Okay, that's weird.


As deepfakes — AI powered likenesses of human faces and voices — grow increasingly prevalent, the ability to detect them becomes more imperative.

But a provocative new study claims that our brains can subconsciously detect deepfakes, even if our conscious minds are deceived.

Conducted by a team of researchers from the University of Sydney, the findings indicate that subjects’ brains, which were being monitored using electroencephalography (EEG), were successfully able to detect deepfakes 54 percent of the time. But when an earlier group was asked to verbally identify the same deepfakes, their success rate was only 37 percent.

Although more research is needed, the findings presage the intriguing possibility of tech that leverages the immense processing power of our own brains — by identifying knowledge we're not even consciously aware of.

Starting Point

The researchers performed two experiments. In the first, subjects were shown a series of 50 images that depicted both real and deepfaked human faces, which they identified verbally. Next, the researchers brought in a new batch of subjects who looked at the same mix of 50 images, but this time their brains were monitored using EEG neuroimaging.

"Although the brain accuracy rate in this study is low — 54 percent — it is statistically reliable," said senior researcher and associate professor Thomas Carlson, in a press release.

Impersonating individuals using technology isn’t new, but the relative ease with which it can now be done is novel. Not too long ago, you’d have to bear a striking resemblance to the person you were trying to impersonate or be skilled at special or visual effects.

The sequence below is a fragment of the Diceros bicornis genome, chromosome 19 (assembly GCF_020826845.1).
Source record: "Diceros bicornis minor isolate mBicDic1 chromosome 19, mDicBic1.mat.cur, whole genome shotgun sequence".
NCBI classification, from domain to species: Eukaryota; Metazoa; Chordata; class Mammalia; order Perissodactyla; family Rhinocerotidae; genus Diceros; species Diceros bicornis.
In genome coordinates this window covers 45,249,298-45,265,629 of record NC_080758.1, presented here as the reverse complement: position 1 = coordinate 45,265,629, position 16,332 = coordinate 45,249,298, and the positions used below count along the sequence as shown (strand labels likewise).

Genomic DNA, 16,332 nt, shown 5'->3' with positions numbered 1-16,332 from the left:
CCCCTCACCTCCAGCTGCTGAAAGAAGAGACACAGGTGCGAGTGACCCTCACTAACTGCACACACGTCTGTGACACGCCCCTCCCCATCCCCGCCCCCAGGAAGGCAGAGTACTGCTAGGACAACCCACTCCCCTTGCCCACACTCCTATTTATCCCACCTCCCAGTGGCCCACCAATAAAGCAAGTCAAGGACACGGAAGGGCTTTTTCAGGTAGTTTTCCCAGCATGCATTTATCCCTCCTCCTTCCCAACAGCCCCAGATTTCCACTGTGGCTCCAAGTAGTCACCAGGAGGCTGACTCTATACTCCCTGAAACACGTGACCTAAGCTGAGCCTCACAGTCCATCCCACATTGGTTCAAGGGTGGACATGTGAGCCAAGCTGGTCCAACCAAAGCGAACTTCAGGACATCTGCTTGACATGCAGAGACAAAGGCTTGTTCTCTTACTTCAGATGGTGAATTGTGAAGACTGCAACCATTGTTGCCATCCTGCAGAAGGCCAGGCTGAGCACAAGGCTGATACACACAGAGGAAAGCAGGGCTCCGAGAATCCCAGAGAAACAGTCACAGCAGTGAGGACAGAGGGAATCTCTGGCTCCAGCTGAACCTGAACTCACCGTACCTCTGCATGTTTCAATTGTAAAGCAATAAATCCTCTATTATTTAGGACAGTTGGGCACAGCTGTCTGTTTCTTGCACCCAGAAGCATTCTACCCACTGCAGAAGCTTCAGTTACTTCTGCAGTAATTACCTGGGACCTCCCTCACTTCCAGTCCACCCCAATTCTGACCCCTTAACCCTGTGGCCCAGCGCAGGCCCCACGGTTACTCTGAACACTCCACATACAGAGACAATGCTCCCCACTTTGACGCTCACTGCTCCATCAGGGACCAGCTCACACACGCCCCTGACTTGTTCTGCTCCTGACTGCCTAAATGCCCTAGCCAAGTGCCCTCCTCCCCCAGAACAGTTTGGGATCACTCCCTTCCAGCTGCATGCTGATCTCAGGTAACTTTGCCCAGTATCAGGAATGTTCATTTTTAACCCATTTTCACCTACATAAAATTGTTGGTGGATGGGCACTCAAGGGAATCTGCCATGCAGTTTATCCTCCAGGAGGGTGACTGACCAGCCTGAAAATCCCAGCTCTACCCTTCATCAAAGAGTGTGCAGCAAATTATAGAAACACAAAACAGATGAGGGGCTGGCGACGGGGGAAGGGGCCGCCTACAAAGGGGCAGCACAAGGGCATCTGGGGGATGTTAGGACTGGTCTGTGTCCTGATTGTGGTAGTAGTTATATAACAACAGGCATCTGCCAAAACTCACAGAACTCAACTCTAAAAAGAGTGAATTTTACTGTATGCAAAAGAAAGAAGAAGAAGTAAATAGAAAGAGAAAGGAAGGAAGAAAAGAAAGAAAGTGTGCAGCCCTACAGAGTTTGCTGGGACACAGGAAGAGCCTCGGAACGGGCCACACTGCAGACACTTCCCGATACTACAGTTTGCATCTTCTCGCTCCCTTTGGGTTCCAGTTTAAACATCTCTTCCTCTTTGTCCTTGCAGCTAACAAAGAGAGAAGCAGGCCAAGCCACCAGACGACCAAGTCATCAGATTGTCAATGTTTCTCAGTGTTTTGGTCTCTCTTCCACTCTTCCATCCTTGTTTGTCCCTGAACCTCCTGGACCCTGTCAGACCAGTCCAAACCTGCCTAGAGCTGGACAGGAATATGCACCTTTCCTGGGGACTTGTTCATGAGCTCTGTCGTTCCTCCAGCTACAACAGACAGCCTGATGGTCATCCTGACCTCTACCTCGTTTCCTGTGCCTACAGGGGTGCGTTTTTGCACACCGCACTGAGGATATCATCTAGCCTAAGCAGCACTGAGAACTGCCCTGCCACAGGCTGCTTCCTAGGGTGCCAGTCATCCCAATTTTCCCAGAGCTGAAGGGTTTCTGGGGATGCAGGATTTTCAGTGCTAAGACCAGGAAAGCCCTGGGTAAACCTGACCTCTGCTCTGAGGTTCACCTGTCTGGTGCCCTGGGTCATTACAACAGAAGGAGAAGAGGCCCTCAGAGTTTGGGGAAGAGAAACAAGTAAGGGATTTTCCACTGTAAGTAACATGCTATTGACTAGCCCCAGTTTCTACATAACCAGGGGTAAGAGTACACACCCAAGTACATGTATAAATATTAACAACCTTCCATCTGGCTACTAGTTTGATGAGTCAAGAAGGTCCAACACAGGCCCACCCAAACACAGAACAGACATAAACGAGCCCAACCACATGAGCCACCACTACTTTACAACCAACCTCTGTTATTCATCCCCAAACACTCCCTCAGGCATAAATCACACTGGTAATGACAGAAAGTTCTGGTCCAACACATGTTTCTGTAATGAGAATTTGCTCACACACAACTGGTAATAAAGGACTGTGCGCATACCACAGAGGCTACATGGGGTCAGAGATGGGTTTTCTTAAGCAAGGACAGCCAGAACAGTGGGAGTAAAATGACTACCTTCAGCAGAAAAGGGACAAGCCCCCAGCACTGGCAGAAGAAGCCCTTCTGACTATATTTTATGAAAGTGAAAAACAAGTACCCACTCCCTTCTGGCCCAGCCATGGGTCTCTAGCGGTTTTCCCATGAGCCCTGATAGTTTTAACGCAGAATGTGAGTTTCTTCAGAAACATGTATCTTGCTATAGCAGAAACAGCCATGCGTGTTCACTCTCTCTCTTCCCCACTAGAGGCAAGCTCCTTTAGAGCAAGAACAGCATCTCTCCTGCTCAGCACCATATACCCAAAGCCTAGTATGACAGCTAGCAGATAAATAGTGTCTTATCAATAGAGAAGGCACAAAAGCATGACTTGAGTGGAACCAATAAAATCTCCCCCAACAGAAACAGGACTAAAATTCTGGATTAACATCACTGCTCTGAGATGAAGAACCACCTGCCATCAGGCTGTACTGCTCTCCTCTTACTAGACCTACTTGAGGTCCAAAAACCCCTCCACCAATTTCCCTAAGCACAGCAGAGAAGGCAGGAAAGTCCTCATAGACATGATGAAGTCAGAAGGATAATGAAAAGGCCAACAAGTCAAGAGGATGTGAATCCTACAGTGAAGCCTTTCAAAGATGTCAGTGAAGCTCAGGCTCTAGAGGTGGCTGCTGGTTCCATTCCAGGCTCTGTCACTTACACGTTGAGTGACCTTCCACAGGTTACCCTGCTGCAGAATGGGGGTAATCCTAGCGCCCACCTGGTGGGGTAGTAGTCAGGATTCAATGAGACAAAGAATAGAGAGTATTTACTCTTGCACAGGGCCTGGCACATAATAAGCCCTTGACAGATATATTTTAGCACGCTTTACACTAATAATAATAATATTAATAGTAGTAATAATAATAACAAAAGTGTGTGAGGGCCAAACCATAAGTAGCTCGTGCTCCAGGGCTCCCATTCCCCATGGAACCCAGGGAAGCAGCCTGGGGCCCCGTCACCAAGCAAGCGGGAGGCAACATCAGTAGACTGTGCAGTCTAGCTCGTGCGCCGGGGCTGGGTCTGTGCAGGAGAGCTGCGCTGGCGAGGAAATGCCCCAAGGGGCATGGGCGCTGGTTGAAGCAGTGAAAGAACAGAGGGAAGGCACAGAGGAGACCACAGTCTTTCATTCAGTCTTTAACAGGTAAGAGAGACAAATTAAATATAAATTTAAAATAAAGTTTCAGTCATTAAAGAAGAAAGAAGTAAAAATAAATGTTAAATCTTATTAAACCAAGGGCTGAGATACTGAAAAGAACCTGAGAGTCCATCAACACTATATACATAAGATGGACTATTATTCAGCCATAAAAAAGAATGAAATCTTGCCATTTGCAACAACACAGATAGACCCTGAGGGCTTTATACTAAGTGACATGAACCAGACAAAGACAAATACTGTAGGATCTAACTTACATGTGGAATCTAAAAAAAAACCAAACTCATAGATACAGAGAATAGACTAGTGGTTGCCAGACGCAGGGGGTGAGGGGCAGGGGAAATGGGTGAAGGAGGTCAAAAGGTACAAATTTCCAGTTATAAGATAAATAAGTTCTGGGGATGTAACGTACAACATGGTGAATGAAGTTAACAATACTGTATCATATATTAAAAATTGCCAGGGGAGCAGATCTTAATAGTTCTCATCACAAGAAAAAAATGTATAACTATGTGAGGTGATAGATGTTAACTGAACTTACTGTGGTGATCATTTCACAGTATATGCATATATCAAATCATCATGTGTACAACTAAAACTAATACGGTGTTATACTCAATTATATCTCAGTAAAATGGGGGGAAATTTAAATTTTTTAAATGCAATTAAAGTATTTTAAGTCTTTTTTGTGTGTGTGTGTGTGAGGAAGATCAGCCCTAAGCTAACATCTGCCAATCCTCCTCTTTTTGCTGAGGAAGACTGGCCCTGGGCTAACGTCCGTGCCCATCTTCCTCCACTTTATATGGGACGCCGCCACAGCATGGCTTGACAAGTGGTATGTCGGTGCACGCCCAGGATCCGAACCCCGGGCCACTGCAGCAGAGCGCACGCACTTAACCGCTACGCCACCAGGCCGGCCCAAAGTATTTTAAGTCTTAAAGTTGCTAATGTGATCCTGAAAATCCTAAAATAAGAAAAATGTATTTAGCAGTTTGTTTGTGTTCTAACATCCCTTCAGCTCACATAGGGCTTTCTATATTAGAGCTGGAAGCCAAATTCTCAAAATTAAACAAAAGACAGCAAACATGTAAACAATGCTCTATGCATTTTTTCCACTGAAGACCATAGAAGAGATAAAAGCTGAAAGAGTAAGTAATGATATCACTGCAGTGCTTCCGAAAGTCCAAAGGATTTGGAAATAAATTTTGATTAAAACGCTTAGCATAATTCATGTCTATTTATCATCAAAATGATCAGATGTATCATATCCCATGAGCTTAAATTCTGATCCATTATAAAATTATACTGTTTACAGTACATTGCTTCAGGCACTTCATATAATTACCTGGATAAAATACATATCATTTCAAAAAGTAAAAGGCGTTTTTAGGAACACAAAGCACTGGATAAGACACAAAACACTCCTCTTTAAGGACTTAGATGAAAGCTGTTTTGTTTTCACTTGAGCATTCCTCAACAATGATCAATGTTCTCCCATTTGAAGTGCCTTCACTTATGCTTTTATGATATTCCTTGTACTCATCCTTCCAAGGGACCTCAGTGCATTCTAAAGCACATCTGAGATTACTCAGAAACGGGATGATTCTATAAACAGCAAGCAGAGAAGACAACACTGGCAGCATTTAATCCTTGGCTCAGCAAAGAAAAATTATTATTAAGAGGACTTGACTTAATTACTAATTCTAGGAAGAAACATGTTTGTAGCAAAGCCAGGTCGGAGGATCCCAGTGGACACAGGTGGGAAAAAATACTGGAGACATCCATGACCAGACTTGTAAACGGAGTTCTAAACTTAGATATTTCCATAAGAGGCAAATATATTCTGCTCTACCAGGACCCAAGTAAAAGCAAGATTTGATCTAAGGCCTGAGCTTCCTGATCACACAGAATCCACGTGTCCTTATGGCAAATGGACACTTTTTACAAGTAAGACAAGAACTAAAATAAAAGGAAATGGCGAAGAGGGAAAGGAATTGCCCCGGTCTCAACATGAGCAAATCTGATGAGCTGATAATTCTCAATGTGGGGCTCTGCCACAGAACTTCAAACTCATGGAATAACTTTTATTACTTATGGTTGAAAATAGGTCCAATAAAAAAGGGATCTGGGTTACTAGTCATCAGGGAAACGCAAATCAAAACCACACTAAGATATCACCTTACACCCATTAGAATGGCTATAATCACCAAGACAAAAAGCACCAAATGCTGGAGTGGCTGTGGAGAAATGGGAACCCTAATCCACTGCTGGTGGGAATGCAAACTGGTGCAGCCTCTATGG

But with deepfakes, well, pretty much anyone can make one.

The scientists don’t think this will lead to a definitive method of identifying deepfakes, but it is a start.

"More research must be done," Carlson added. "What gives us hope is that deepfakes are created by computer programs, and these programs leave ‘fingerprints’ that can be detected."

In the meantime, and until better techniques of deepfake detection are developed, stay vigilant. There's a whole swathe of deepfakes abound online, representing everything from malicious disinformation to weirdo impersonations of famous celebs.

More on deepfakes: The FBI Says Scammers Are Using Deepfakes to Apply to Remote Jobs

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